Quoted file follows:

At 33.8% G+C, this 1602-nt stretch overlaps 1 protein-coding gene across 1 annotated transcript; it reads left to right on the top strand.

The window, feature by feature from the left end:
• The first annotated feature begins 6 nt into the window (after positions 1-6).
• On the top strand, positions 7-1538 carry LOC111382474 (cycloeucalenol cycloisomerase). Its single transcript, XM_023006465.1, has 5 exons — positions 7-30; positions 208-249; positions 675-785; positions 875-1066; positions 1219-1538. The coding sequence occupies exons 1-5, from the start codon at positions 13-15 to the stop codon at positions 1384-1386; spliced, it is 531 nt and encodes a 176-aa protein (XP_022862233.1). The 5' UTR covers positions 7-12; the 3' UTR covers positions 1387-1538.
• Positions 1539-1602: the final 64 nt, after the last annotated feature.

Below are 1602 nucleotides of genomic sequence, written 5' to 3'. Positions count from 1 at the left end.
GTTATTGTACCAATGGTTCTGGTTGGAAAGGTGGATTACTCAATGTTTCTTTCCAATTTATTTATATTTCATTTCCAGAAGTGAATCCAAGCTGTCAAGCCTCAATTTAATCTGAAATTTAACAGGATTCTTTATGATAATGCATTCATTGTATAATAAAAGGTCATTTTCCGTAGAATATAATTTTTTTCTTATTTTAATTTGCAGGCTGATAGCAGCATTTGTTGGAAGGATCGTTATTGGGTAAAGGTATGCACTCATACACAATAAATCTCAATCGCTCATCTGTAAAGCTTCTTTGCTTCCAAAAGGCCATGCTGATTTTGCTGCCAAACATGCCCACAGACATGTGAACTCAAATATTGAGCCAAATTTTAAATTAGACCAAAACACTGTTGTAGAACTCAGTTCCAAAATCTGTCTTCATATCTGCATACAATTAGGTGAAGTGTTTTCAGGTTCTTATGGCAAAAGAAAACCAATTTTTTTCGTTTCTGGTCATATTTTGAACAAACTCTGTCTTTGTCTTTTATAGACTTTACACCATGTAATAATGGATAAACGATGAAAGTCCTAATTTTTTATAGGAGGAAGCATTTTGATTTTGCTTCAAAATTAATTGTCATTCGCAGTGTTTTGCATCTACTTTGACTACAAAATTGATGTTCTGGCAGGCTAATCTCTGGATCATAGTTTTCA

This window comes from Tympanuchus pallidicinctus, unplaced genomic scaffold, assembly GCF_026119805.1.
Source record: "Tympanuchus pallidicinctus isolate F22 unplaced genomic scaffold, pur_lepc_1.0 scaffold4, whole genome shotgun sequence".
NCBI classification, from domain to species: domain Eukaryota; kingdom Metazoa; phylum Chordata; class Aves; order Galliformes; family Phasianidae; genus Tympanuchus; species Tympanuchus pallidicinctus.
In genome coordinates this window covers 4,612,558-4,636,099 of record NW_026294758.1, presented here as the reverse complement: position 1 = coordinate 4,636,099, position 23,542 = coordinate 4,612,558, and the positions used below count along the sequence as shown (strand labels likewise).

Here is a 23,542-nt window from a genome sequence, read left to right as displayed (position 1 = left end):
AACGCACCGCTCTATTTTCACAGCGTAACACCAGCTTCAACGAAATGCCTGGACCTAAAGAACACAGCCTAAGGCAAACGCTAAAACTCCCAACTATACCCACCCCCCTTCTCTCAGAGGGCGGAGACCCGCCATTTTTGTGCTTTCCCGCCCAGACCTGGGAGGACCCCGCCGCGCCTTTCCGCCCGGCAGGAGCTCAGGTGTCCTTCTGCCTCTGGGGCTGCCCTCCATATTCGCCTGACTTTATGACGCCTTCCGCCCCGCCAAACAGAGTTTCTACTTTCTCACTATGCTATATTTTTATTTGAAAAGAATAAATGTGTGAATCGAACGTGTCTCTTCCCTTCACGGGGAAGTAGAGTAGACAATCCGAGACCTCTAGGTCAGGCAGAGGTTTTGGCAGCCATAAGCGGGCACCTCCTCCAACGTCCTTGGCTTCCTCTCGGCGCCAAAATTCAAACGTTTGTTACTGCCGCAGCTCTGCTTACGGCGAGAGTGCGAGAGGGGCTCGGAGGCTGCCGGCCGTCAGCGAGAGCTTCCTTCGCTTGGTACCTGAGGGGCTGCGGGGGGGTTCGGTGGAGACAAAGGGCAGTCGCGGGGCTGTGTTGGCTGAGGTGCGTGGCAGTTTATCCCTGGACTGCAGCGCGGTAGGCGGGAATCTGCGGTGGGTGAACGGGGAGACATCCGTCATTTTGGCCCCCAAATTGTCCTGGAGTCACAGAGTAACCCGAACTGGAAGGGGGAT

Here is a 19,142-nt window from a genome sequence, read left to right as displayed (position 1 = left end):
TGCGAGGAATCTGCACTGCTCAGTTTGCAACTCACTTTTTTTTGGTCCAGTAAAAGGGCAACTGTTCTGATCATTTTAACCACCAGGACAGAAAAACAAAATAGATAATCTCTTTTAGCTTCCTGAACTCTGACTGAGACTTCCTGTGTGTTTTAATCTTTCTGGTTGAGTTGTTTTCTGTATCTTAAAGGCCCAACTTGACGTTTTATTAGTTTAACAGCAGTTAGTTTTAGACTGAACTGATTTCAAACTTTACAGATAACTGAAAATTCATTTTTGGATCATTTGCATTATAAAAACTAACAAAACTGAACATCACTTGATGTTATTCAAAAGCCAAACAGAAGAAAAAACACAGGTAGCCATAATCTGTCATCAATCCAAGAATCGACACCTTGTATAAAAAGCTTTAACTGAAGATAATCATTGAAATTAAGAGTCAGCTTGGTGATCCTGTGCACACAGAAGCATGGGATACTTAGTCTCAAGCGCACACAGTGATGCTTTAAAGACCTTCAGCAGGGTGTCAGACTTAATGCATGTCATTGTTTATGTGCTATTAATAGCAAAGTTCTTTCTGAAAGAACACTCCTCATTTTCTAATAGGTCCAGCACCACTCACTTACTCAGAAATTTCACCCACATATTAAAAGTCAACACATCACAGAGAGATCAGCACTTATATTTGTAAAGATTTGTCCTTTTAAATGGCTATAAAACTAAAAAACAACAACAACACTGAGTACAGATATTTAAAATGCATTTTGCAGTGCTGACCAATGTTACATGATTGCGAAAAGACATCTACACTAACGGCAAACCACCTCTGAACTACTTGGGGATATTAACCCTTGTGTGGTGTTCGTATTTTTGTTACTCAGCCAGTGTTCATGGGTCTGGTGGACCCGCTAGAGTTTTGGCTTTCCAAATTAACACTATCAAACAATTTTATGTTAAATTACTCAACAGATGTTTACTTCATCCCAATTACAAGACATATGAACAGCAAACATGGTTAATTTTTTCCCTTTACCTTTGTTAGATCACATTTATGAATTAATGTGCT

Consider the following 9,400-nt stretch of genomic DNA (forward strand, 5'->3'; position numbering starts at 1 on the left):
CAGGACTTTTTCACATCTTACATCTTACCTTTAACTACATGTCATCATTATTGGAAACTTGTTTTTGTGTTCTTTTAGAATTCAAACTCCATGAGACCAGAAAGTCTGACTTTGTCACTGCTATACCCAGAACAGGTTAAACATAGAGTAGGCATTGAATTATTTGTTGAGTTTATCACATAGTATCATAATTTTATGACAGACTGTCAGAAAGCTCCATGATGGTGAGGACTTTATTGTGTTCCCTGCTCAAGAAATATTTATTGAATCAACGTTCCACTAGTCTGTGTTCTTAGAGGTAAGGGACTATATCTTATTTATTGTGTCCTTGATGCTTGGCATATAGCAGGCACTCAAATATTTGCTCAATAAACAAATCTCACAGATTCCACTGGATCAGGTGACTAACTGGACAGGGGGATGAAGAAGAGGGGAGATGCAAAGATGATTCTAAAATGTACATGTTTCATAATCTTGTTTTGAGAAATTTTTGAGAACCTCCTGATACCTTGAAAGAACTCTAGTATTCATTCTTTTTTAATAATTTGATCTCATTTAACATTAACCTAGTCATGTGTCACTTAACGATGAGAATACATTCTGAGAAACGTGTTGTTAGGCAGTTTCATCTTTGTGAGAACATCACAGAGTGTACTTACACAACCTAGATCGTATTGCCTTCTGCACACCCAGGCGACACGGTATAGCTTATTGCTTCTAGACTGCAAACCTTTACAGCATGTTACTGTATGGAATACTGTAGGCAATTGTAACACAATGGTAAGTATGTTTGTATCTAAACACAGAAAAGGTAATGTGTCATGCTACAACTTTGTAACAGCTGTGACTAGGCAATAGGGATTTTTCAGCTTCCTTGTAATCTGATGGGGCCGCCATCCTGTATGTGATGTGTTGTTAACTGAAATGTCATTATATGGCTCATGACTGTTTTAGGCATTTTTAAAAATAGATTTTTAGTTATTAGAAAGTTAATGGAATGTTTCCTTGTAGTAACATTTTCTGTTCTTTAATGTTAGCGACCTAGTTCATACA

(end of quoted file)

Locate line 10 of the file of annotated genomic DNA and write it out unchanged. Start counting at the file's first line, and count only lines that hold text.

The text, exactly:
NCBI classification, from domain to species: domain Eukaryota; kingdom Metazoa; phylum Chordata; class Aves; order Galliformes; family Phasianidae; genus Tympanuchus; species Tympanuchus pallidicinctus.